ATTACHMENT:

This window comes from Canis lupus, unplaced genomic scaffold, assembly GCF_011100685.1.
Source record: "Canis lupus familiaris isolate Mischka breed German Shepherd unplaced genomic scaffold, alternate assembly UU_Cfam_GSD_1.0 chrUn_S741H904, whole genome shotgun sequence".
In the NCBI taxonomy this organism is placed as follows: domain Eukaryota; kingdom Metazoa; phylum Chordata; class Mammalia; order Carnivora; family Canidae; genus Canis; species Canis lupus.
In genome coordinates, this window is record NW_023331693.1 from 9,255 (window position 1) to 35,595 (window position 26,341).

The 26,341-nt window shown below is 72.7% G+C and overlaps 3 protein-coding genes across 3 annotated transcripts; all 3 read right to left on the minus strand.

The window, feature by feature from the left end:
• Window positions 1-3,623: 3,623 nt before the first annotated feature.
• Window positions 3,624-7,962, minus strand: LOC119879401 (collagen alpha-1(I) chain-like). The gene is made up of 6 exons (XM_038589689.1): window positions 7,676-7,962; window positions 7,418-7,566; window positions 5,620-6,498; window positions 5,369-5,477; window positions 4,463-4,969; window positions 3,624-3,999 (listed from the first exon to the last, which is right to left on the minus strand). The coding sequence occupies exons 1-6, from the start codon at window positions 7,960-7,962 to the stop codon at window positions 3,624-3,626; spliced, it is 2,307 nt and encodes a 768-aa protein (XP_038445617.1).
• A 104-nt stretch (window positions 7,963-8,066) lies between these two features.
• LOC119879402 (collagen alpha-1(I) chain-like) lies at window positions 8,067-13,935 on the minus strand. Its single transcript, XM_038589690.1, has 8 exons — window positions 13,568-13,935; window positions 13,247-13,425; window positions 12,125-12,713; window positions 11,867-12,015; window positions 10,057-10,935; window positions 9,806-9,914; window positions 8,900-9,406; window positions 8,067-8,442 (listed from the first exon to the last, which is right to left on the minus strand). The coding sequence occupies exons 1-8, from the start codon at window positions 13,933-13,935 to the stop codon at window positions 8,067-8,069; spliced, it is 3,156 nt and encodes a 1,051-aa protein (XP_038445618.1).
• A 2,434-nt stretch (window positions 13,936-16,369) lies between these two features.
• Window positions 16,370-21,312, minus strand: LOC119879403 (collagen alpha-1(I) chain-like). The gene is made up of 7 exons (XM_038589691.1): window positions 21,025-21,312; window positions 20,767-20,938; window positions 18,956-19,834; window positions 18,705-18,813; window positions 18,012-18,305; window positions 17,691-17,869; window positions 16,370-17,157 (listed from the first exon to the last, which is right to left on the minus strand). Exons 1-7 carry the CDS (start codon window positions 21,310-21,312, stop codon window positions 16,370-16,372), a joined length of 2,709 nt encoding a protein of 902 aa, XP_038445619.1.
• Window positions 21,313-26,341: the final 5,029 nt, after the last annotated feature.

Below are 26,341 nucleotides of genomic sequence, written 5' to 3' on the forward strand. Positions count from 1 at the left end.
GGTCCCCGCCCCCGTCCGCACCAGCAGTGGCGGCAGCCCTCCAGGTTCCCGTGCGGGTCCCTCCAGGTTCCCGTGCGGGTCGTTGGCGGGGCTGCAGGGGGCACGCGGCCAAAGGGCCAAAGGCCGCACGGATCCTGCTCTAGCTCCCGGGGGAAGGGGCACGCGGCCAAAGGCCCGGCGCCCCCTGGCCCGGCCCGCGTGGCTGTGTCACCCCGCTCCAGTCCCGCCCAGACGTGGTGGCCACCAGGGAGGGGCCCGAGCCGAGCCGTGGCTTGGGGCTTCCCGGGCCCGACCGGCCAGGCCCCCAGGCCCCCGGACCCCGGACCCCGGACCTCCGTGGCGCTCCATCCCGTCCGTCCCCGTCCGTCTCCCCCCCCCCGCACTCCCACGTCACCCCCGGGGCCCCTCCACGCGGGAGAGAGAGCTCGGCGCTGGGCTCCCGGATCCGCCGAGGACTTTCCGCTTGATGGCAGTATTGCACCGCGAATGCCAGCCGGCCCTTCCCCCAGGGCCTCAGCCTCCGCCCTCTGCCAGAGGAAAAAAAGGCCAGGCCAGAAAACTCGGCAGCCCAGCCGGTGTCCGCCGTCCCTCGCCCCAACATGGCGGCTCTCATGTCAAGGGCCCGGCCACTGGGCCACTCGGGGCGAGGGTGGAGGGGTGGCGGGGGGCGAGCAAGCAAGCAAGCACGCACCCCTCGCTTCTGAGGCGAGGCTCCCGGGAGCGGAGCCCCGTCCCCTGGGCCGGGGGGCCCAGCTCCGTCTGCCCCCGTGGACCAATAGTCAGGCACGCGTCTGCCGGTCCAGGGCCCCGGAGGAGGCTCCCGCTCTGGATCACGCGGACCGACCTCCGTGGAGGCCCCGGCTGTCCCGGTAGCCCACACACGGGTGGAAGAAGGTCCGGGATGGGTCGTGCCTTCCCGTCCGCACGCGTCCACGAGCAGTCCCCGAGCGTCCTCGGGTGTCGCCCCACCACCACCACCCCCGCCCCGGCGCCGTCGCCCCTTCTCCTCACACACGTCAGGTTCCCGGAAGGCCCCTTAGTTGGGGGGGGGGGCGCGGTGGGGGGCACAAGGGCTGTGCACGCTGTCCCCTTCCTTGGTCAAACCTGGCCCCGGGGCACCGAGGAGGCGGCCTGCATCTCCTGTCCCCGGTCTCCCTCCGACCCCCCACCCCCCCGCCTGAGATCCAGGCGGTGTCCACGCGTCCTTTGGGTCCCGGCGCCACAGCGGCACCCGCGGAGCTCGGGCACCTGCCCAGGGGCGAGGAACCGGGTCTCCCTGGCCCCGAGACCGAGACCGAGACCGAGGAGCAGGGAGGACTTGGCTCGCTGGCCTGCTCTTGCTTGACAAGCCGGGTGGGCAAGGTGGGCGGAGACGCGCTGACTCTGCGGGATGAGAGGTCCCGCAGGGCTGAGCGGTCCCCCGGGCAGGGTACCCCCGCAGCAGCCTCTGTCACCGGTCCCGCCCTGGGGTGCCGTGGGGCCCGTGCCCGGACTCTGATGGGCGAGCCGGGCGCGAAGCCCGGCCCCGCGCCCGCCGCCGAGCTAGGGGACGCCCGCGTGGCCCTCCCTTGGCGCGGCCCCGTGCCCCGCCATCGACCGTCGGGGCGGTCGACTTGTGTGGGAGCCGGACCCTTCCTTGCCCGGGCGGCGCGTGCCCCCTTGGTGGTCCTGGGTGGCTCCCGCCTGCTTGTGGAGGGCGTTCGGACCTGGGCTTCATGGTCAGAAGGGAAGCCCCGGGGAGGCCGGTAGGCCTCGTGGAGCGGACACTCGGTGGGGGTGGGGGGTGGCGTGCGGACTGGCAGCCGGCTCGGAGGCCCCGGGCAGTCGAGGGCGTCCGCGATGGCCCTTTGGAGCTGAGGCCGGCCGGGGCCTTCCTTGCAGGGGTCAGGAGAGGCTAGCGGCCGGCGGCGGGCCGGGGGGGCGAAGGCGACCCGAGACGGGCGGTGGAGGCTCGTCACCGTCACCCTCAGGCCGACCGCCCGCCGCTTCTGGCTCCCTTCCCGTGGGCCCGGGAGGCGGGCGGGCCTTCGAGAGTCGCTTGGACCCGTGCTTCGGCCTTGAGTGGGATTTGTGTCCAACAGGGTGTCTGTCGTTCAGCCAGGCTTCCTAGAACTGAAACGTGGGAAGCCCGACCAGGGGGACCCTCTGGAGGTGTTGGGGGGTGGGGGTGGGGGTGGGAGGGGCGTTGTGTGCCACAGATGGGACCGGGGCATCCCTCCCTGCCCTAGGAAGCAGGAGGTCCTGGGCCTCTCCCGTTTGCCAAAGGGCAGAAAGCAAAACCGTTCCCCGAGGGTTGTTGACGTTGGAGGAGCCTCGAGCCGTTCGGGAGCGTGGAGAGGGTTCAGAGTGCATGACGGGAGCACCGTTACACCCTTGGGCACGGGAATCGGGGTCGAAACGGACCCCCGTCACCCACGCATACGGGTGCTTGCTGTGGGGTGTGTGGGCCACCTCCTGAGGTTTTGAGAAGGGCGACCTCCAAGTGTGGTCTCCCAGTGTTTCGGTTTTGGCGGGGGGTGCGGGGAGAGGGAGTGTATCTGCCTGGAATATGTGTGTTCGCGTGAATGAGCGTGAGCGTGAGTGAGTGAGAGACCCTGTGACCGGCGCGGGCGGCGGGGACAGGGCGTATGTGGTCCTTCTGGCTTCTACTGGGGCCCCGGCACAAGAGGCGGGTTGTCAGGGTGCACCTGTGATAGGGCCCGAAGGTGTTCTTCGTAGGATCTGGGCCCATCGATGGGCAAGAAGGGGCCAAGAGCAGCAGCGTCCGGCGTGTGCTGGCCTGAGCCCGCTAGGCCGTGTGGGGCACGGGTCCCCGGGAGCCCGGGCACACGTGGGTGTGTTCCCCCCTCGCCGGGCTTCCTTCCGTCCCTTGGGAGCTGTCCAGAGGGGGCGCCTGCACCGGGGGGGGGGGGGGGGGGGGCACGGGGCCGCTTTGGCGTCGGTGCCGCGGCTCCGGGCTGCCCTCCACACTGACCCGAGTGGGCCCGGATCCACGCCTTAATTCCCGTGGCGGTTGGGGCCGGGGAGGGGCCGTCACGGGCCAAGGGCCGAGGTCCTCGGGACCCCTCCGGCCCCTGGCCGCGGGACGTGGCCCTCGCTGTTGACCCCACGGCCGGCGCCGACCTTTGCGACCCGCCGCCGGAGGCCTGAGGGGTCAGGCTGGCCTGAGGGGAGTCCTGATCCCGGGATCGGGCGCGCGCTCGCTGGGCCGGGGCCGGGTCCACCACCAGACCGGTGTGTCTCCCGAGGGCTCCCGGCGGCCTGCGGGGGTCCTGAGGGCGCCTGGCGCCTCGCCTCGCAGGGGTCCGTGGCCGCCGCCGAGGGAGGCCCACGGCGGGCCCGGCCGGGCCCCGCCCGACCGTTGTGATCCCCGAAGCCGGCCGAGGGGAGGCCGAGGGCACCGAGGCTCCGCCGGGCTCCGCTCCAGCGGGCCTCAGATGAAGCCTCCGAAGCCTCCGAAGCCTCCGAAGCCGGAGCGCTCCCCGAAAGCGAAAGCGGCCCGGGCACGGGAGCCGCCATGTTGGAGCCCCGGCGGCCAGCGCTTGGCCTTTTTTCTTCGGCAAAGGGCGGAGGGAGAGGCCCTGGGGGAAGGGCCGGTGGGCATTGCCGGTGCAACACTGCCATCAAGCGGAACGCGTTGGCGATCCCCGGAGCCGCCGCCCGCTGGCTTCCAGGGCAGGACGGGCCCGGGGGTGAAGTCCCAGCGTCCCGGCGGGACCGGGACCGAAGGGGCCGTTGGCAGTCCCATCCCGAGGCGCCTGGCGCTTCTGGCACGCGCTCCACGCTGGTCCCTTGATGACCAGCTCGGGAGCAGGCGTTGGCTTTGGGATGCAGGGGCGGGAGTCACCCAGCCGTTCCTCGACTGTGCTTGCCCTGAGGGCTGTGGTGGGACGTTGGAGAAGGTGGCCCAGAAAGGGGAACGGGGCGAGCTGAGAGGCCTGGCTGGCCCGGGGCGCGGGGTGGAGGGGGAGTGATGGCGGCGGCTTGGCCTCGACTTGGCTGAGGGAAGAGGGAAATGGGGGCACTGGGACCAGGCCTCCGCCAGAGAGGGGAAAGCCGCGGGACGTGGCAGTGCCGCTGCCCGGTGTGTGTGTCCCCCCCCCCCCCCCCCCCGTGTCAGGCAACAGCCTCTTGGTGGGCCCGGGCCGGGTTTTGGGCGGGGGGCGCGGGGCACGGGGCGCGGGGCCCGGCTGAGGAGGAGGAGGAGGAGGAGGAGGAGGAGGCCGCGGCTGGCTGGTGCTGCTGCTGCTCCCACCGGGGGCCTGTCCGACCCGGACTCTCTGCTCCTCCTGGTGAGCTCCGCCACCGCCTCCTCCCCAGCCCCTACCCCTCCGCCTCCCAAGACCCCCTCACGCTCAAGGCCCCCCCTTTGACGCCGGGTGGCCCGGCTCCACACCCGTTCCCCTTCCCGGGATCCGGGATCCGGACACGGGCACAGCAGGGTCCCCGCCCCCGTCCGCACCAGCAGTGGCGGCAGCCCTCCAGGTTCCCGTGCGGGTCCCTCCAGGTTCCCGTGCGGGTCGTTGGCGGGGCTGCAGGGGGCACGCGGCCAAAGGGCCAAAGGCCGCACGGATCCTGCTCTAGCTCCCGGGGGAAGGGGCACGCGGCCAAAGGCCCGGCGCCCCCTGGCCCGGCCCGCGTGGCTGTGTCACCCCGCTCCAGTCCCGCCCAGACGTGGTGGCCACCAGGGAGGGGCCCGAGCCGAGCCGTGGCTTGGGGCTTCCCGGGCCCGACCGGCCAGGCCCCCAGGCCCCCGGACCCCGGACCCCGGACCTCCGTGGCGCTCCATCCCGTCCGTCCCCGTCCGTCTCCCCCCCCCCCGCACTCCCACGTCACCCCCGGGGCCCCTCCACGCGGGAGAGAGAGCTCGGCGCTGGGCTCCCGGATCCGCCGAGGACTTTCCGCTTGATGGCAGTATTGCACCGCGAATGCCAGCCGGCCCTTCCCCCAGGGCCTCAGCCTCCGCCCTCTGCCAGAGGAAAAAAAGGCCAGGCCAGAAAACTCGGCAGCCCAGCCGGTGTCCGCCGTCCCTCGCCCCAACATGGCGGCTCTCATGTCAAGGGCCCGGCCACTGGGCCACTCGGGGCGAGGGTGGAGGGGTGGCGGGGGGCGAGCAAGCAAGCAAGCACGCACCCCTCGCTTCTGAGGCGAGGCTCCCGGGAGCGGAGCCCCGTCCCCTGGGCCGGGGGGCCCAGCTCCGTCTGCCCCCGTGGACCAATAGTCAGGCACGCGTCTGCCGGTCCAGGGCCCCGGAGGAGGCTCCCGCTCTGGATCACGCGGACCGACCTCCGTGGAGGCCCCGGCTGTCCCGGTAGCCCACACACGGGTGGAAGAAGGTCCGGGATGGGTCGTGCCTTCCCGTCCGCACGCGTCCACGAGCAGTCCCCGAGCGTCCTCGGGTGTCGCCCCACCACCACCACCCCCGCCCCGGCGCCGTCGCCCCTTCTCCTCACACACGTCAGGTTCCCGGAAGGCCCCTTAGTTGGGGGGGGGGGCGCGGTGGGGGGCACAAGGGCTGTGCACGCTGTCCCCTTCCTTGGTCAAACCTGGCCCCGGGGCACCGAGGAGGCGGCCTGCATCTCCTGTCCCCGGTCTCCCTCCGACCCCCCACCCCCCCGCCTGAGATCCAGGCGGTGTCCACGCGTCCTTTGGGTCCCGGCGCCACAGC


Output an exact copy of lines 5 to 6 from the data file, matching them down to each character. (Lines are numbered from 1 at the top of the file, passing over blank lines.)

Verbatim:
The 26,341-nt window shown below is 72.7% G+C and overlaps 3 protein-coding genes across 3 annotated transcripts; all 3 read right to left on the minus strand.

The window, feature by feature from the left end: